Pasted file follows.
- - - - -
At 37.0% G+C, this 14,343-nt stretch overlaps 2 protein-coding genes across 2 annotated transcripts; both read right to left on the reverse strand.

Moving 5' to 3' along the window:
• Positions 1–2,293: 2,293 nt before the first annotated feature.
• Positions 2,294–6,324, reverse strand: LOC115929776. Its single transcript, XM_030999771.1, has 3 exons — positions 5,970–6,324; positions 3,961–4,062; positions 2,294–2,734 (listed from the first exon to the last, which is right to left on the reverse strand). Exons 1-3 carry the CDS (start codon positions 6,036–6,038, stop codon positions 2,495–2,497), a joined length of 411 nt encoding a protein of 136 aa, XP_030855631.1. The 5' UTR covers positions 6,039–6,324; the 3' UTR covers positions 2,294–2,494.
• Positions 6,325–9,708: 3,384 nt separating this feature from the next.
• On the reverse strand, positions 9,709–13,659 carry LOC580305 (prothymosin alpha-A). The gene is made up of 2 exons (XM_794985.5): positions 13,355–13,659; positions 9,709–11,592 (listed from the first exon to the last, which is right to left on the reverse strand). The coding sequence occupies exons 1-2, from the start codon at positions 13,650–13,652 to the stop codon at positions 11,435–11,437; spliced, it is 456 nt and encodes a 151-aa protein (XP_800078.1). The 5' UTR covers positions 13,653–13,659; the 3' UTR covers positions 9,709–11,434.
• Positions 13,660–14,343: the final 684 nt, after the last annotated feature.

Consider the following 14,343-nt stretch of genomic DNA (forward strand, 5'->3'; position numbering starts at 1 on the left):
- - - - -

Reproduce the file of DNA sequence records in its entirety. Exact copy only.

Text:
At 37.0% G+C, this 14,343-nt stretch overlaps 2 protein-coding genes across 2 annotated transcripts; both read right to left on the reverse strand.

Moving 5' to 3' along the window:
• Positions 1–2,293: 2,293 nt before the first annotated feature.
• Positions 2,294–6,324, reverse strand: LOC115929776. Its single transcript, XM_030999771.1, has 3 exons — positions 5,970–6,324; positions 3,961–4,062; positions 2,294–2,734 (listed from the first exon to the last, which is right to left on the reverse strand). Exons 1-3 carry the CDS (start codon positions 6,036–6,038, stop codon positions 2,495–2,497), a joined length of 411 nt encoding a protein of 136 aa, XP_030855631.1. The 5' UTR covers positions 6,039–6,324; the 3' UTR covers positions 2,294–2,494.
• Positions 6,325–9,708: 3,384 nt separating this feature from the next.
• On the reverse strand, positions 9,709–13,659 carry LOC580305 (prothymosin alpha-A). The gene is made up of 2 exons (XM_794985.5): positions 13,355–13,659; positions 9,709–11,592 (listed from the first exon to the last, which is right to left on the reverse strand). The coding sequence occupies exons 1-2, from the start codon at positions 13,650–13,652 to the stop codon at positions 11,435–11,437; spliced, it is 456 nt and encodes a 151-aa protein (XP_800078.1). The 5' UTR covers positions 13,653–13,659; the 3' UTR covers positions 9,709–11,434.
• Positions 13,660–14,343: the final 684 nt, after the last annotated feature.

Consider the following 14,343-nt stretch of genomic DNA (forward strand, 5'->3'; position numbering starts at 1 on the left):